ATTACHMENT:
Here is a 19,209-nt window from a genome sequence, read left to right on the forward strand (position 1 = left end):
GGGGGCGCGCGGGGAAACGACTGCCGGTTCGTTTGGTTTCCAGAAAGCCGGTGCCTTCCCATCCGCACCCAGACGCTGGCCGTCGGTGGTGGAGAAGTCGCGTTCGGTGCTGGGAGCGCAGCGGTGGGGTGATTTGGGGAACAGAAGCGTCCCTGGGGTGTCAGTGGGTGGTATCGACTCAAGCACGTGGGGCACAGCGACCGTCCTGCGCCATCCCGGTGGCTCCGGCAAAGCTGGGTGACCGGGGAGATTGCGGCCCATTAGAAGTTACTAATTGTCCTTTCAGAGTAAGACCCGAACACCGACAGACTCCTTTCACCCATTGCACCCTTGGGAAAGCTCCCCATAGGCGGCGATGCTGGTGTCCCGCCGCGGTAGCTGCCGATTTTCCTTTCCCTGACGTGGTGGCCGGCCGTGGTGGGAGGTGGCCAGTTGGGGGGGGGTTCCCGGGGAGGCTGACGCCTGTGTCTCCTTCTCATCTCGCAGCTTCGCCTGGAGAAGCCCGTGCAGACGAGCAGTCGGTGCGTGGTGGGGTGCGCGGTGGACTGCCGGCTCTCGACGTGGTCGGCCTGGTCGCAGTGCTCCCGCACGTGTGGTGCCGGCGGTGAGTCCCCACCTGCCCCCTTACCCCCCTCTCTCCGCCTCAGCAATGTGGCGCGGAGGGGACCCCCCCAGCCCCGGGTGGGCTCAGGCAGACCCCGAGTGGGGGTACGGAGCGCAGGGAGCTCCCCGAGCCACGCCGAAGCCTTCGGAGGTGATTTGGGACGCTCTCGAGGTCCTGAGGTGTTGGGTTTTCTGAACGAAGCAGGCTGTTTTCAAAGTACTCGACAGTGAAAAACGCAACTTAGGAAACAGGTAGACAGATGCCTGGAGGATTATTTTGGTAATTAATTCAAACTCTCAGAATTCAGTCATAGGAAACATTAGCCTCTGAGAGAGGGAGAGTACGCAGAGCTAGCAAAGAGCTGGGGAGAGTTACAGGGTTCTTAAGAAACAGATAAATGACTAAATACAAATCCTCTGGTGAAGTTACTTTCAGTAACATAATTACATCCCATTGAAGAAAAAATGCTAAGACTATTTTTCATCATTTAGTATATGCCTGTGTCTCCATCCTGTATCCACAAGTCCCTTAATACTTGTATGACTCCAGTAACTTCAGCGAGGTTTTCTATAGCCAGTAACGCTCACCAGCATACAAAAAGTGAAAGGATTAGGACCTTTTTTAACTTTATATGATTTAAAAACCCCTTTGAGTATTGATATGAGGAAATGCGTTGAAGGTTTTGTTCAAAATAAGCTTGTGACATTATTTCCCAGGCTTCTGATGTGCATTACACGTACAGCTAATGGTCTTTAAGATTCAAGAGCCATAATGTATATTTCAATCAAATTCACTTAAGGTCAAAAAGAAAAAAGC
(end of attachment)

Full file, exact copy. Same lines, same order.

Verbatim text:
Here is a 19,209-nt window from a genome sequence, read left to right on the forward strand (position 1 = left end):
GGGGGCGCGCGGGGAAACGACTGCCGGTTCGTTTGGTTTCCAGAAAGCCGGTGCCTTCCCATCCGCACCCAGACGCTGGCCGTCGGTGGTGGAGAAGTCGCGTTCGGTGCTGGGAGCGCAGCGGTGGGGTGATTTGGGGAACAGAAGCGTCCCTGGGGTGTCAGTGGGTGGTATCGACTCAAGCACGTGGGGCACAGCGACCGTCCTGCGCCATCCCGGTGGCTCCGGCAAAGCTGGGTGACCGGGGAGATTGCGGCCCATTAGAAGTTACTAATTGTCCTTTCAGAGTAAGACCCGAACACCGACAGACTCCTTTCACCCATTGCACCCTTGGGAAAGCTCCCCATAGGCGGCGATGCTGGTGTCCCGCCGCGGTAGCTGCCGATTTTCCTTTCCCTGACGTGGTGGCCGGCCGTGGTGGGAGGTGGCCAGTTGGGGGGGGGTTCCCGGGGAGGCTGACGCCTGTGTCTCCTTCTCATCTCGCAGCTTCGCCTGGAGAAGCCCGTGCAGACGAGCAGTCGGTGCGTGGTGGGGTGCGCGGTGGACTGCCGGCTCTCGACGTGGTCGGCCTGGTCGCAGTGCTCCCGCACGTGTGGTGCCGGCGGTGAGTCCCCACCTGCCCCCTTACCCCCCTCTCTCCGCCTCAGCAATGTGGCGCGGAGGGGACCCCCCCAGCCCCGGGTGGGCTCAGGCAGACCCCGAGTGGGGGTACGGAGCGCAGGGAGCTCCCCGAGCCACGCCGAAGCCTTCGGAGGTGATTTGGGACGCTCTCGAGGTCCTGAGGTGTTGGGTTTTCTGAACGAAGCAGGCTGTTTTCAAAGTACTCGACAGTGAAAAACGCAACTTAGGAAACAGGTAGACAGATGCCTGGAGGATTATTTTGGTAATTAATTCAAACTCTCAGAATTCAGTCATAGGAAACATTAGCCTCTGAGAGAGGGAGAGTACGCAGAGCTAGCAAAGAGCTGGGGAGAGTTACAGGGTTCTTAAGAAACAGATAAATGACTAAATACAAATCCTCTGGTGAAGTTACTTTCAGTAACATAATTACATCCCATTGAAGAAAAAATGCTAAGACTATTTTTCATCATTTAGTATATGCCTGTGTCTCCATCCTGTATCCACAAGTCCCTTAATACTTGTATGACTCCAGTAACTTCAGCGAGGTTTTCTATAGCCAGTAACGCTCACCAGCATACAAAAAGTGAAAGGATTAGGACCTTTTTTAACTTTATATGATTTAAAAACCCCTTTGAGTATTGATATGAGGAAATGCGTTGAAGGTTTTGTTCAAAATAAGCTTGTGACATTATTTCCCAGGCTTCTGATGTGCATTACACGTACAGCTAATGGTCTTTAAGATTCAAGAGCCATAATGTATATTTCAATCAAATTCACTTAAGGTCAAAAAGAAAAAAGC